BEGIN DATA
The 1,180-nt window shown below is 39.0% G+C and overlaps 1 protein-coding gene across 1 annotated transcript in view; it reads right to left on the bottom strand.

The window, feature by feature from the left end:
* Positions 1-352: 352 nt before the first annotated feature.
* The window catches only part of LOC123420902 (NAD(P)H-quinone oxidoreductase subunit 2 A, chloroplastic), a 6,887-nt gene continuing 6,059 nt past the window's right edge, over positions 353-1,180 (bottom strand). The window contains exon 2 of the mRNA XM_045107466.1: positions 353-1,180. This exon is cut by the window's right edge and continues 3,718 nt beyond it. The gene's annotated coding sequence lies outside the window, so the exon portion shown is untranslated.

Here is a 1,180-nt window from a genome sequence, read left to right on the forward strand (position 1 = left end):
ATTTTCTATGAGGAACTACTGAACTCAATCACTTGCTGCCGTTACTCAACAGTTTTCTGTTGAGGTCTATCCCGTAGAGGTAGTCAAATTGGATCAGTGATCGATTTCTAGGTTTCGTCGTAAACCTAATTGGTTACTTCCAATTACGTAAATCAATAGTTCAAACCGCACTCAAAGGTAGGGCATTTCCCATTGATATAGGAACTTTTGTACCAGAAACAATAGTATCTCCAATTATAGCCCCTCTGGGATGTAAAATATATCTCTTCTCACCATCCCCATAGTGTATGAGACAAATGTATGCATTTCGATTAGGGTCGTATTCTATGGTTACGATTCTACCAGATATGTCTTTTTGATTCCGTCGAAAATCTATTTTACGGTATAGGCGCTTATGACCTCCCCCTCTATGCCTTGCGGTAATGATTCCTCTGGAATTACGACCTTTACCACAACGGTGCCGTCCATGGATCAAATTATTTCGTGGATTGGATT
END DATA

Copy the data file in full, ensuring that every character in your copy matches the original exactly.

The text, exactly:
The 1,180-nt window shown below is 39.0% G+C and overlaps 1 protein-coding gene across 1 annotated transcript in view; it reads right to left on the bottom strand.

The window, feature by feature from the left end:
* Positions 1-352: 352 nt before the first annotated feature.
* The window catches only part of LOC123420902 (NAD(P)H-quinone oxidoreductase subunit 2 A, chloroplastic), a 6,887-nt gene continuing 6,059 nt past the window's right edge, over positions 353-1,180 (bottom strand). The window contains exon 2 of the mRNA XM_045107466.1: positions 353-1,180. This exon is cut by the window's right edge and continues 3,718 nt beyond it. The gene's annotated coding sequence lies outside the window, so the exon portion shown is untranslated.

Here is a 1,180-nt window from a genome sequence, read left to right on the forward strand (position 1 = left end):
ATTTTCTATGAGGAACTACTGAACTCAATCACTTGCTGCCGTTACTCAACAGTTTTCTGTTGAGGTCTATCCCGTAGAGGTAGTCAAATTGGATCAGTGATCGATTTCTAGGTTTCGTCGTAAACCTAATTGGTTACTTCCAATTACGTAAATCAATAGTTCAAACCGCACTCAAAGGTAGGGCATTTCCCATTGATATAGGAACTTTTGTACCAGAAACAATAGTATCTCCAATTATAGCCCCTCTGGGATGTAAAATATATCTCTTCTCACCATCCCCATAGTGTATGAGACAAATGTATGCATTTCGATTAGGGTCGTATTCTATGGTTACGATTCTACCAGATATGTCTTTTTGATTCCGTCGAAAATCTATTTTACGGTATAGGCGCTTATGACCTCCCCCTCTATGCCTTGCGGTAATGATTCCTCTGGAATTACGACCTTTACCACAACGGTGCCGTCCATGGATCAAATTATTTCGTGGATTGGATT